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Enjoy Magazine

Picking up the Game of Pickleball

05/22/2015 09:16AM ● By Sandie Tillery

Quite the Pickle

June 2015
By Sandie Tillery
Photos: Eric Leslie

Anyone can play. Mature people, young people, limited mobility and full-on aggressive athletes find that pickleball packs in fun for everyone. Proclaimed by many as the fastest growing sport in the United States, North State pickleball players can find games in communities from Chico to Mount Shasta, Arcata to Redding. The USA Pickleball Association has clubs throughout the United States, but many grassroots groups seem to find each other at RV parks, schools, community parks, athletic clubs and fitness centers.

The sport that originated in Washington 50 years ago has gained national attention in recent years. Competitive tournaments with official guidelines from the International Pickleball Federation and memberships in local, regional, national and world organizations have highlighted the sport’s growing popularity.

Played on a badminton-sized court with a low net, equipment consists of a plastic wifflelike ball about the size of a tennis ball and a short-handled paddle very much like a ping pong paddle. It incorporates basics from tennis, badminton and ping pong. It’s a sport designed for all ages and abilities, according to the United States Pickleball Association.

Schools, too, have begun to recognize the sport. A few North State high schools and middle schools have added courts and incorporate pickleball units into their physical education programs. Karin Fitzhugh, physical education teacher at Enterprise High School in Redding, works with local community players who mentor freshmen in a three-week pickleball course. Fitzhugh and her husband began playing in the 1980s while attending Chico State University. She frequently joins the players at Enterprise Park.

Snow birds and others who travel regularly by RV now pack their paddles so they can join organized games at many parks throughout the nation. Alan Gugin of Redding has been playing for about eight years. He first discovered the sport at an RV park in Arizona where everyone seemed to be playing. His wife Trudy plays, too, and occasionally his son, a seasonal wildlands firefighter, joins them on the court. Gugin, 65, says it is a very inclusive sport. In a tournament played in Seaside, Ore., he and his 45-year-old partner played against an 83-year-old woman and her slightly younger partner, who won the game.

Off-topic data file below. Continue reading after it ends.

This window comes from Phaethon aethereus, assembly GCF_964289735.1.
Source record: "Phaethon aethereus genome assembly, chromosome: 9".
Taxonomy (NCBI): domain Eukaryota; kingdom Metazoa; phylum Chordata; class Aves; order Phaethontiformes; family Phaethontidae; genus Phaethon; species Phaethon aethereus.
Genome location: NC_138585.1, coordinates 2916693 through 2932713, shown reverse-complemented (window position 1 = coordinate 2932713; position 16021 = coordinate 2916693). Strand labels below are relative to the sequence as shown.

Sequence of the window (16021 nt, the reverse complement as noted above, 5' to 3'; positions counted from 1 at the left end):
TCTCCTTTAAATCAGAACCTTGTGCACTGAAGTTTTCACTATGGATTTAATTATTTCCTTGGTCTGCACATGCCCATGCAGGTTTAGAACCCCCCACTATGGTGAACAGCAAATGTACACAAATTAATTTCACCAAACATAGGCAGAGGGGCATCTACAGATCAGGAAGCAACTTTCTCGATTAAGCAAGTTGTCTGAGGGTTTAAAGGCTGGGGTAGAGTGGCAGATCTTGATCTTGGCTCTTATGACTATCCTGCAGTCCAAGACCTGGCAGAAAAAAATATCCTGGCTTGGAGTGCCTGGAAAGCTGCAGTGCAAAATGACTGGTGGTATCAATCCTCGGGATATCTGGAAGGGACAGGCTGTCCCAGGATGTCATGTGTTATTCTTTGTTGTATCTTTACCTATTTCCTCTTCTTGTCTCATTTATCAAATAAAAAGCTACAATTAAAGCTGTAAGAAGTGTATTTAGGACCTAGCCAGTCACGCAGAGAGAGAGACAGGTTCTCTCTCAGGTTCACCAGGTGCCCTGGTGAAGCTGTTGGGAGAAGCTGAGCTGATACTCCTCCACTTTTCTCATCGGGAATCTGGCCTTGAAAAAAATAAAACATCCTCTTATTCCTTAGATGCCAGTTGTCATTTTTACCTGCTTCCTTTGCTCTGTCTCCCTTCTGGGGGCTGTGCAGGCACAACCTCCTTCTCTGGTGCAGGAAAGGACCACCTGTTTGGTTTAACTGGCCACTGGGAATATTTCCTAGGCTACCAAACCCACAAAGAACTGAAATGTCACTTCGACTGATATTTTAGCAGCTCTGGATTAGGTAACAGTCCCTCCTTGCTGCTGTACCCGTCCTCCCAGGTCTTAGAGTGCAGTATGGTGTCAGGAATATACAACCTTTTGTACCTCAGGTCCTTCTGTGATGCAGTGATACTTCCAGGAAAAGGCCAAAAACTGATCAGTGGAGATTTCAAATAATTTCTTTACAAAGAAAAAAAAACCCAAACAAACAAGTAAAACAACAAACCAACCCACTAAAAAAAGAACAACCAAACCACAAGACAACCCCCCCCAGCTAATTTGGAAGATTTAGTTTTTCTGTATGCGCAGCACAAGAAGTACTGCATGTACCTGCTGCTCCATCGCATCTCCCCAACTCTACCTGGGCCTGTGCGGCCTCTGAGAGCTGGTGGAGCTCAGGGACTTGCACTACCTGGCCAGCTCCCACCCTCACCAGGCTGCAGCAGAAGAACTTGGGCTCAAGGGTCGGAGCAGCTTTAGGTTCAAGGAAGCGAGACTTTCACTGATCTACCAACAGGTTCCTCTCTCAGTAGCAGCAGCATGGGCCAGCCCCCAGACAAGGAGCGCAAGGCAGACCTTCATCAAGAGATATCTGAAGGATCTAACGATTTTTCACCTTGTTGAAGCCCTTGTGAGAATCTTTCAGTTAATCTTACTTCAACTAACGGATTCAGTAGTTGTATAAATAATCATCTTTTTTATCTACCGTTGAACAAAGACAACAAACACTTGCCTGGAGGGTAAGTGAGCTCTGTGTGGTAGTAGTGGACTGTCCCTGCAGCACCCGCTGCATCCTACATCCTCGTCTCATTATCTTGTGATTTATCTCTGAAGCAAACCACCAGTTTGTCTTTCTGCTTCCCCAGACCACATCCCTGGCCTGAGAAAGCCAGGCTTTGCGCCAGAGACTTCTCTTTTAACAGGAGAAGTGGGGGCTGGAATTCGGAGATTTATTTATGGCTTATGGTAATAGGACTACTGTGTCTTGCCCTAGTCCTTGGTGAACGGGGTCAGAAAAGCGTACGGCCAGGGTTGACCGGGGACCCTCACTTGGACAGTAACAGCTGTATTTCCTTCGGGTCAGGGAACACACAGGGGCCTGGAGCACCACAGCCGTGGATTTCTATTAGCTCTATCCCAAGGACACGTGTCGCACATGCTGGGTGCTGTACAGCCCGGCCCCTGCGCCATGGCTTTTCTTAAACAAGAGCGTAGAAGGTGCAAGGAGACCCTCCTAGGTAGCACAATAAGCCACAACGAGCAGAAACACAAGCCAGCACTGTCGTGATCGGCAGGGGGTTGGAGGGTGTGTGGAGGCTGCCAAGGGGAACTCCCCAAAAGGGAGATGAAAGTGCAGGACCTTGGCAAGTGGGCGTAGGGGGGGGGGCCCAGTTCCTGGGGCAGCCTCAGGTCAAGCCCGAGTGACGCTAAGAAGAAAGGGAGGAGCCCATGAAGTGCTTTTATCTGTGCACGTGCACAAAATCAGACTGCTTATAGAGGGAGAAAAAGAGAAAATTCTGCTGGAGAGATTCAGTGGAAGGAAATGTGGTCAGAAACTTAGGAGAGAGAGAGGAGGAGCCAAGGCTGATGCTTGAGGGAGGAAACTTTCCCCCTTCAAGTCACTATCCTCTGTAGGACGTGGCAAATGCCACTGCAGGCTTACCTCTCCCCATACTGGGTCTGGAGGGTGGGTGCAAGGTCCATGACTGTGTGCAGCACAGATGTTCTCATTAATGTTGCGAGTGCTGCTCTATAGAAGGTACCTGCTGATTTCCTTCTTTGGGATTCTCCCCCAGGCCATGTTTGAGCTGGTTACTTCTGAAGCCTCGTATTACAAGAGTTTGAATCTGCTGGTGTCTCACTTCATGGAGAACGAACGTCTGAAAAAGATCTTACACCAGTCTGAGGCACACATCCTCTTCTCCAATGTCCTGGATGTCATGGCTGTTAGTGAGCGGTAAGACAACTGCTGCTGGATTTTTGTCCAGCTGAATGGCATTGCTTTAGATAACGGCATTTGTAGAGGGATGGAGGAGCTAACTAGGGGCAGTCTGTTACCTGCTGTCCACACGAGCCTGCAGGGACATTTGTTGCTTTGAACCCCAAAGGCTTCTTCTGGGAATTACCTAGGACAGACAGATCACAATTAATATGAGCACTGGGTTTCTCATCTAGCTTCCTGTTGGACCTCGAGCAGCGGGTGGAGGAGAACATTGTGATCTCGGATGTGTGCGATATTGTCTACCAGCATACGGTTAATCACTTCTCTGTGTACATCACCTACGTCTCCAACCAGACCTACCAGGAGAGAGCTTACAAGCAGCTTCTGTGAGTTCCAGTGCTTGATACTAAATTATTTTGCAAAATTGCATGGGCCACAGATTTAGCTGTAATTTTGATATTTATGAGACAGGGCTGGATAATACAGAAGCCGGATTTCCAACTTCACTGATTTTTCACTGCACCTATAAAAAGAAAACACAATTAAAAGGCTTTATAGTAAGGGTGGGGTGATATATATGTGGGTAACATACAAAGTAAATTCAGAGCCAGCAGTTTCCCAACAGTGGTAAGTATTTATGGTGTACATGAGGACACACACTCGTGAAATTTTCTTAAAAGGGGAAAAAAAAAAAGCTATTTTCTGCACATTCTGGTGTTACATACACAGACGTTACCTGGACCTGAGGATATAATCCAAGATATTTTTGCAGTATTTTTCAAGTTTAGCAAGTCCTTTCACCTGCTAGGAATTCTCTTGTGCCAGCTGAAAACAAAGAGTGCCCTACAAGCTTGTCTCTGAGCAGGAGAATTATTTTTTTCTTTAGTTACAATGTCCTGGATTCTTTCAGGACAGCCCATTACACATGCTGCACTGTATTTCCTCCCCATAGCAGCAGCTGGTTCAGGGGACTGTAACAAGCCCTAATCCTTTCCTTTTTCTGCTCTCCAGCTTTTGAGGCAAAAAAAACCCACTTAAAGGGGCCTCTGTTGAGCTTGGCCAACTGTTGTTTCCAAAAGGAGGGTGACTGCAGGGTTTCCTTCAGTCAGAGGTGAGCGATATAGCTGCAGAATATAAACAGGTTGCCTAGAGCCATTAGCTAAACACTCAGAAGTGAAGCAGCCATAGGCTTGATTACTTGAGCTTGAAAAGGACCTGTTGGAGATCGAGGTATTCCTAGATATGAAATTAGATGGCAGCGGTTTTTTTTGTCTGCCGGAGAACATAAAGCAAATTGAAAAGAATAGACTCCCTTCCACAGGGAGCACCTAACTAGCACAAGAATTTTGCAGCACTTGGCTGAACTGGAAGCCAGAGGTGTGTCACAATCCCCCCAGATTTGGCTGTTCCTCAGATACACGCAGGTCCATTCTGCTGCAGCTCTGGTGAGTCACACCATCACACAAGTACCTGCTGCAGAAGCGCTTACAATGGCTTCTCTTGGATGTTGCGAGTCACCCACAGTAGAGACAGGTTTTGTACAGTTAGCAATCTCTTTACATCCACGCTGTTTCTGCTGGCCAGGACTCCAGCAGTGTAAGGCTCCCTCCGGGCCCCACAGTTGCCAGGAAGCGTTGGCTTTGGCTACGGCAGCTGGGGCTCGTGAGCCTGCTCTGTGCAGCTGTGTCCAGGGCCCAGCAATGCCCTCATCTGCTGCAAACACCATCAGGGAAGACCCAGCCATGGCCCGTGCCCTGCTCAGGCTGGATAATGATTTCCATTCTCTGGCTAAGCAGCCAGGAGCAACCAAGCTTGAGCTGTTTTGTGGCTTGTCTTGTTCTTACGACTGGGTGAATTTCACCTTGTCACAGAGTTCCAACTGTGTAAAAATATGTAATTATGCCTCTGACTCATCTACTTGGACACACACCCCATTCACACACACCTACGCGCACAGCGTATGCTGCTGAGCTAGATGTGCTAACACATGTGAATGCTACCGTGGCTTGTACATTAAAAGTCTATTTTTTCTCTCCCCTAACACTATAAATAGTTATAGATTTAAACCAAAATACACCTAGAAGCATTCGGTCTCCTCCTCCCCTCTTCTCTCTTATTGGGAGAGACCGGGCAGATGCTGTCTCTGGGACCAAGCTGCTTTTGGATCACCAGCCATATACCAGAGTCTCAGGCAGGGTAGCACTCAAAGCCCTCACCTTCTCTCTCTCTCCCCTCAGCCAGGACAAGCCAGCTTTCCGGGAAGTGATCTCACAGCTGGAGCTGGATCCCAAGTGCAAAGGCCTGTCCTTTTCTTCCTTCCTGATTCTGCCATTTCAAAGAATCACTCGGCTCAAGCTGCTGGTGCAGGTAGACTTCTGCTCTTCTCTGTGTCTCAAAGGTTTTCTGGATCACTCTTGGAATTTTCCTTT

On a recent Saturday morning at Enterprise Park in Redding, with five of the six courts in use, some wild balls zinged into neighboring courts greeted by encouraging comments. A few courts away, Ron Johnson, a local elementary school teacher, played doubles with three mature gentlemen in a fairly aggressive game. Johnson has 30 years of racquet sports experience, adding pickleball within the past two years. Last year, he placed seventh in
the nation in open-level play.

Mike Archibald, one of the group’s organizers, sets up and greets players. He and the others make it a point to welcome newcomers and introduce them to the basics. He has extra paddles on hand for visitors to use. The loosely knit group is not a club; there are no dues, Archibald says. But they have accumulated nets and other equipment and maintain a website with information, locations and times of play and a calendar of events.

Dick Mills, 83, played tennis for 40-plus years before he discovered action on the smaller pickleball court. “You can play with younger folks and beat them,” he said with a smile.
Briana Smalling, 29, who has suffered several sports-related injuries, has competed in two pickleball tournaments in Mount Shasta. She finds the shorter paddle, lighter ball and abbreviated strokes much easier on her body than the years of competitive tennis she played throughout high school and college. She enjoys the interaction among players and good-natured camaraderie.

Bob Shaw and his wife Marie started playing in 2012. At the time, their small group consisted of four enthusiastic and welcoming players at South Park in Redding. The Shaws now play four or five times a week at Enterprise Park. Out of growing need and convenience for the burgeoning group, Shaw started a small online business selling paddles, balls and other related items. He also brings samples for players to try out whenever he plays at Enterprise Park. “I
am passionate about pickleball, and I believe it is about to become a national pastime,” he says.